It was actually Twin Peaks: The Return that convinced me to finally cut TV out of my diet, to subscribe to FilmStruck, and to get back on the old “art film” horse. That’s because with few exceptions, the shows praised as groundbreaking, boundary-pushing and “the next big thing” (there seems to be a new one every two weeks) actually tend to be conservative, same-y spectacles less interested in pushing form, tone or filmic language, and more interested in telling the most entertaining, consumable, hot-button story possible. To put it bluntly, television in the streaming era doesn’t ask you to reflect on what you’ve just seen or to think critically about the human experience. All it asks you to do continue watching.
Ironically, I say all of this while in the midst of promoting and releasing The Eyeslicer, a 10-hour, 10-episode television show I co-created with my producing partner Vanessa McDonnell. The show premiered at the 2017 Tribeca Film Festival, and has been called “one of the craziest TV shows you’ll ever see” by Indiewire. For lack of a better term, what we made is a ‘variety series,’ compiling short-form work from some of the most radical American filmmakers working today (people like David Lowery, Shaka King, Lauren Wolkstein, Christopher Radcliff, Calvin Reeder, Amy Seimetz, the Zellner brothers, and many, many more) into hourlong mixtape episodes. It’s meant to recall shows like Liquid Television and 120 Minutes, and to serve as a discovery platform for ambitious, subversive, proudly non-commercial work.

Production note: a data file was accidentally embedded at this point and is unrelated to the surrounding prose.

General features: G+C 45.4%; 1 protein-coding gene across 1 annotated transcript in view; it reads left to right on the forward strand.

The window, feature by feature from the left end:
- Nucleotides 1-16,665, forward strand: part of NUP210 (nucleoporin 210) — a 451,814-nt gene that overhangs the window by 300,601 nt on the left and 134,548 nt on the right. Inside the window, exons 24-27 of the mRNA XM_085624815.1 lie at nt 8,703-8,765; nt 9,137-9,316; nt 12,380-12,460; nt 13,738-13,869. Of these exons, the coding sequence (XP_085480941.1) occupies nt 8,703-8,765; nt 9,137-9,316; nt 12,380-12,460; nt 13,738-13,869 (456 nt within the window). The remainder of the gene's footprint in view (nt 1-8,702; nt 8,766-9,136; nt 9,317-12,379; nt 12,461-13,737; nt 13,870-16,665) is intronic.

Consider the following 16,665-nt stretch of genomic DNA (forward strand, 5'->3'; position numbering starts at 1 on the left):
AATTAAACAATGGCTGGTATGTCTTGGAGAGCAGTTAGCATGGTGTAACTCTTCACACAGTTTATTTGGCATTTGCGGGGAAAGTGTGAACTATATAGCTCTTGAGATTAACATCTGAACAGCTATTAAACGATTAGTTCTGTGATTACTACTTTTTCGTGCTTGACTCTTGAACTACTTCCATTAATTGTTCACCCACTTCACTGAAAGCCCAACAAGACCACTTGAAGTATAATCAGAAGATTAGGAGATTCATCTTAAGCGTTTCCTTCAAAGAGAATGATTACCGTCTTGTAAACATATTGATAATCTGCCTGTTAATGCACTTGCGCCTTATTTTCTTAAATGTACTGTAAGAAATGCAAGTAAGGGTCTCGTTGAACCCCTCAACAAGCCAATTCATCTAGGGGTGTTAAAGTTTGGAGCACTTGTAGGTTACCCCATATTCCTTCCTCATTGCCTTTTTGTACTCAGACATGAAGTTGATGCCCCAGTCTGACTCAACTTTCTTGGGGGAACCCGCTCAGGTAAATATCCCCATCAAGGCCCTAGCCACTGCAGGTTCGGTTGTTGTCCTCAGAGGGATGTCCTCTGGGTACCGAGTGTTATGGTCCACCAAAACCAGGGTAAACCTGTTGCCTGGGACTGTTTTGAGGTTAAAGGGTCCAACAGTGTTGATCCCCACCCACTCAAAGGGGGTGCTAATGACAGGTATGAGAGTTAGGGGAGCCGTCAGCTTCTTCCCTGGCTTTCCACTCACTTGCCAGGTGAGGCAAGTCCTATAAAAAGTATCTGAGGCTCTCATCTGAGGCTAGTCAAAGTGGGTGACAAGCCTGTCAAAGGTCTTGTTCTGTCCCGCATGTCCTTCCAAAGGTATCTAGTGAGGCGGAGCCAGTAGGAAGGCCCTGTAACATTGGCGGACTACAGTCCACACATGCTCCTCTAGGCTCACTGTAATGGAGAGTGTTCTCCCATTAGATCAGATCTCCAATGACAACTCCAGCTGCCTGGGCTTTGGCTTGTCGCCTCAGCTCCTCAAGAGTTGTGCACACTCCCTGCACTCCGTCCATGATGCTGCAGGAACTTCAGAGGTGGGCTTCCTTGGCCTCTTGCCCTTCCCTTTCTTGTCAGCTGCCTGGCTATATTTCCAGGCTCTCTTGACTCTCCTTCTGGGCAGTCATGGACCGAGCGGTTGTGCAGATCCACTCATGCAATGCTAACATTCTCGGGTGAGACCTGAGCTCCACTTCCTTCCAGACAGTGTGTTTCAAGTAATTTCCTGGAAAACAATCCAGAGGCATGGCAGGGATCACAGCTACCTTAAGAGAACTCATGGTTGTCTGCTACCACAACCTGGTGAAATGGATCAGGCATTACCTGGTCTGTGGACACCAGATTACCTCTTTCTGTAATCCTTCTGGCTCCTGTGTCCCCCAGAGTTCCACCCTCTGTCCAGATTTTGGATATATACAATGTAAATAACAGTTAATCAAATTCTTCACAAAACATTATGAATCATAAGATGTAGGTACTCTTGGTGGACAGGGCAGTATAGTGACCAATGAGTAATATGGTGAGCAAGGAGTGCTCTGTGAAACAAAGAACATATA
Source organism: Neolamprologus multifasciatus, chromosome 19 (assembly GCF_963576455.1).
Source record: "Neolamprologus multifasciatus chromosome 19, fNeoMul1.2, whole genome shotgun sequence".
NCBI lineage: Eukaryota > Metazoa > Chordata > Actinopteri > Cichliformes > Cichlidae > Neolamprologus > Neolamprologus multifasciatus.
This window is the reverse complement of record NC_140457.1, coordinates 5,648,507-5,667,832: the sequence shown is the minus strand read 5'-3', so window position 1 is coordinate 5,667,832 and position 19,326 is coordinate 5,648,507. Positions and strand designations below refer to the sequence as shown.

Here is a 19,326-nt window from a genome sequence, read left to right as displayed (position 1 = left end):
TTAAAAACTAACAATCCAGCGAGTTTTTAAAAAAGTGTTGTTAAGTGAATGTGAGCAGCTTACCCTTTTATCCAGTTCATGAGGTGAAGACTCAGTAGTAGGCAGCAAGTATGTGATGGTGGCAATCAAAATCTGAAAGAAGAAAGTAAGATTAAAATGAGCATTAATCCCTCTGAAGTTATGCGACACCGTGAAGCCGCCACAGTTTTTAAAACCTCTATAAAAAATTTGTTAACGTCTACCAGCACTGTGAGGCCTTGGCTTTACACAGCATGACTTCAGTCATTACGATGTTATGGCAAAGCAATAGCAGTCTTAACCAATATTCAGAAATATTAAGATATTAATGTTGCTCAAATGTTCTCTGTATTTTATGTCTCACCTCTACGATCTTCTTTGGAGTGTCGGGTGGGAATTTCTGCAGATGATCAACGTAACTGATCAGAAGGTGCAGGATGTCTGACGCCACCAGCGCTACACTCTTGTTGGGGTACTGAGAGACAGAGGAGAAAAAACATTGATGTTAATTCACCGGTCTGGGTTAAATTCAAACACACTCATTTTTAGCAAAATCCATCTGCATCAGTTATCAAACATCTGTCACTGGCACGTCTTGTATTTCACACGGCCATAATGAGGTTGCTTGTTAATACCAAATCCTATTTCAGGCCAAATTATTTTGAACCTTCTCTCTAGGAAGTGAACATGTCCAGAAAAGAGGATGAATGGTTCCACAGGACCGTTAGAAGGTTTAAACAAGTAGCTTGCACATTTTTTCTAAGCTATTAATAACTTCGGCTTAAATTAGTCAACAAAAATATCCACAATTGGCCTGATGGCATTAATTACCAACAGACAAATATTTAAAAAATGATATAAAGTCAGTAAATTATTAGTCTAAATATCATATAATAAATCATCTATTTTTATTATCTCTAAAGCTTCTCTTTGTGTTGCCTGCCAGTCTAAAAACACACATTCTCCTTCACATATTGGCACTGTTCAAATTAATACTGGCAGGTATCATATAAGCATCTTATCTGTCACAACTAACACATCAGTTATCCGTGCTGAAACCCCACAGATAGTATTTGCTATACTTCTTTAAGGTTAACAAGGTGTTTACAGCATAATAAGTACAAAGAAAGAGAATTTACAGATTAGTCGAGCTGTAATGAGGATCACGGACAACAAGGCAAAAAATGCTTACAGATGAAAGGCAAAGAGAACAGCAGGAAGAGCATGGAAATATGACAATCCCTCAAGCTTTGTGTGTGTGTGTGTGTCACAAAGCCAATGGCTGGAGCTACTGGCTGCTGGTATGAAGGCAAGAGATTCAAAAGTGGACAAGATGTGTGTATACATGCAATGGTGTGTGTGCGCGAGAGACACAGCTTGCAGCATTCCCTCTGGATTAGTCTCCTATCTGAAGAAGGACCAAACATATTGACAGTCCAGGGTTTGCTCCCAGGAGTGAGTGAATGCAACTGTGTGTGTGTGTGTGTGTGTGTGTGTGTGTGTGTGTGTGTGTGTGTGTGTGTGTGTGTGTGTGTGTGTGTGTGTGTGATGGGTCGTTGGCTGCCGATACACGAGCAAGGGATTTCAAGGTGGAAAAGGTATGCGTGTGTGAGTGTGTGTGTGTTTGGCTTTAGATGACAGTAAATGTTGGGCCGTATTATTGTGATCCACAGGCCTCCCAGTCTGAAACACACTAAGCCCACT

For Vanessa and me, the show is primarily an attempt to reimagine daring short-form work into an episodic format, and to experiment with the unique potential of TV as a medium.
Because as negative as I might feel about most contemporary television, I remain endlessly fascinated by the possibilities it holds. I think of the starting point of any film or TV show as a blank canvas, and with TV I’m particularly drawn to the idea of work unfolding across such a large creative expanse, separated into different episodes, with different segments within each episode, and even multiple seasons. To me that kind of complexity in scope – that kind of endless puzzlebox structure – allows the opportunity for so much experimentation. For things people have never done before. For repetitions and abrupt tonal shifts, for unexpected subversions and diversions, for lengthy, leisurely drifts through the subconscious. I believe that art serves as a mirror of the human experience. An episodic structure isn’t an inherently lesser or better mirror than the two-hour feature film format. It’s just a different, largely underexploited one.
Vanessa and I are going to get started on the second season of The Eyeslicer in January. My hope is that in five years we are still making this thing on our own terms, that we’re still growing it and experimenting with the television form, and that when we look back on the first season of the show, it plays like a prehistoric version of what it’s slowly grown into.
Anyway, here’s our very special, action-packed season one finale, which pays off a bunch of the character arcs we’ve introduced throughout season one, meditates on the theme of death, and contains at least one Seinfeld supercut and one time-traveling cat. It’s called “The Eyeslicer Got Cancelled.”
The Eyeslicer’s first season is currently streaming for free (well, for the price of an email address) in our secret online bunker. If you want to get in and watch it, just enter the code “TWINPEAKSISADREAM” here.